USA Today publisher unveils employee pay cuts, furloughs
USA Today publisher Gannett announced a series of pay cuts and mandatory furloughs on Monday in the latest economic fallout from the coronavirus crisis.
Gannett executives will take a 25 percent pay cut and CEO Paul Bascobert will forgo his salary entirely until the pay reductions and furloughs cease and the coronavirus pandemic has subsided, Bascobert said in a memo to staffers.
The furloughs will apply on a rolling basis to staffers who make over $38,000 a year through June, Bascobert said.
The memo asked staffers from across Gannett’s newspapers to make a “collective sacrifice” to get through the crisis, which has taken a major toll on newspapers’ advertising revenues.
“I don’t think any of us expected events to progress so quickly,” Bascobert said in unveiling the cuts, which he said would take place “as soon as this week.”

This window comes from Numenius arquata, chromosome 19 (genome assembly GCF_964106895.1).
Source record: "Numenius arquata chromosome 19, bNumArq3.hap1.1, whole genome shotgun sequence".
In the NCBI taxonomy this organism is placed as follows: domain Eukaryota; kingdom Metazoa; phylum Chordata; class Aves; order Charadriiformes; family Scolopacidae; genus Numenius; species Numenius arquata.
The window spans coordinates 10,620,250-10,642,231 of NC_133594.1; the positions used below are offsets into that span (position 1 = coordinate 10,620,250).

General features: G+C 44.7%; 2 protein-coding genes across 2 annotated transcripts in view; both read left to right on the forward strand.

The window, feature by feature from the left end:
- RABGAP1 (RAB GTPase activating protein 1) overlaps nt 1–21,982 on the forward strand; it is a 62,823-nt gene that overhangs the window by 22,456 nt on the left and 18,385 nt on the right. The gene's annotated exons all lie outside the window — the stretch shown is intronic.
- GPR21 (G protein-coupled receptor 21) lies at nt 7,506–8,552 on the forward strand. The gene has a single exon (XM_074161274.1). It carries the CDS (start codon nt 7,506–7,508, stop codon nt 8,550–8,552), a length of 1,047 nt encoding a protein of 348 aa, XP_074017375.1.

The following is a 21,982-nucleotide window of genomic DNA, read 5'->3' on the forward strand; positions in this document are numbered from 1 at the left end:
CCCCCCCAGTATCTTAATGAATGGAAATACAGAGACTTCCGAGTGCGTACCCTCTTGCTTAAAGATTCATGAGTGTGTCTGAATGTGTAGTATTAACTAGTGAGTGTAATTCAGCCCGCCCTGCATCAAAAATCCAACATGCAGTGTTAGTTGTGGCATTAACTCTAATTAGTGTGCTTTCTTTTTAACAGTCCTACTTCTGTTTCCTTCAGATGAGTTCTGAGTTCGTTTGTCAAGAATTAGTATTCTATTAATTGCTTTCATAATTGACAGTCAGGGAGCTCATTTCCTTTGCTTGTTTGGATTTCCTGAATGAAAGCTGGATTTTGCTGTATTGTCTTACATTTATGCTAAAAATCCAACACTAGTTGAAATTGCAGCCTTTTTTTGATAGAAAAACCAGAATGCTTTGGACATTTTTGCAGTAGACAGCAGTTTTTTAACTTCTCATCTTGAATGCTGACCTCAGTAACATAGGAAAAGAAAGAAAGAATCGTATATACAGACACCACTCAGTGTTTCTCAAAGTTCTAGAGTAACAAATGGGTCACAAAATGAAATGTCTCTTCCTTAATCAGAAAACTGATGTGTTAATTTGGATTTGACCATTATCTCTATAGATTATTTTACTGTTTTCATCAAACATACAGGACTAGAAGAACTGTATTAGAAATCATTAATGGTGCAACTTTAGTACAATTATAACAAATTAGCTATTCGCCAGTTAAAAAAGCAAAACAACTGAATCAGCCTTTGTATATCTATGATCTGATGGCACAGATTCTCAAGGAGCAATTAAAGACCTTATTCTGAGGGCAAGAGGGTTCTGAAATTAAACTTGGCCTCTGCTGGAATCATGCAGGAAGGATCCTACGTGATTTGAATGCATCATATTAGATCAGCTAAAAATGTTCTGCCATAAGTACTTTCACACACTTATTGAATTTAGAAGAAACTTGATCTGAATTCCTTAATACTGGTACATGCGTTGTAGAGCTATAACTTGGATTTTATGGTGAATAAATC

“Direct sold advertising has already slowed and many businesses paused their scheduled marketing campaigns,” the memo said.
Bascobert noted a spike in digital traffic and online subscription as people rush to read about the coronavirus, but said it wasn’t enough to offset ad losses.
“Overall though, we expect our revenue to decline considerably during this period and we need to address this situation head on.”
In addition to USA TODAY, Gannett publishes hundreds of newspapers including The Record and Asbury Park Press in New Jersey, the Journal News in Westchester and Rockland Counties, as well as the Detroit Free Press, the Arizona Republic the Des Moines Register, and the Austin (Tex) American-Statesman.
Gannett was already the nation’s largest newspaper publisher when it merged with newspaper company New Media Investment Company, the parent of Gatehouse Media, last November.
The $1.2 billion merger, financed by private equity firm Apollo Global Management, made it even larger but has been expected to yield costs savings of $300, including staff cuts.
The furloughs announced Monday will not preclude future layoffs, Bascobert said, explaining that “integration work” as a result of the merger “will continue.”
More than 500 Gannett staffers had already been laid off since the merger was announced as the newspaper industry suffer declines in physical subscriptions amid growing competition from online publications.
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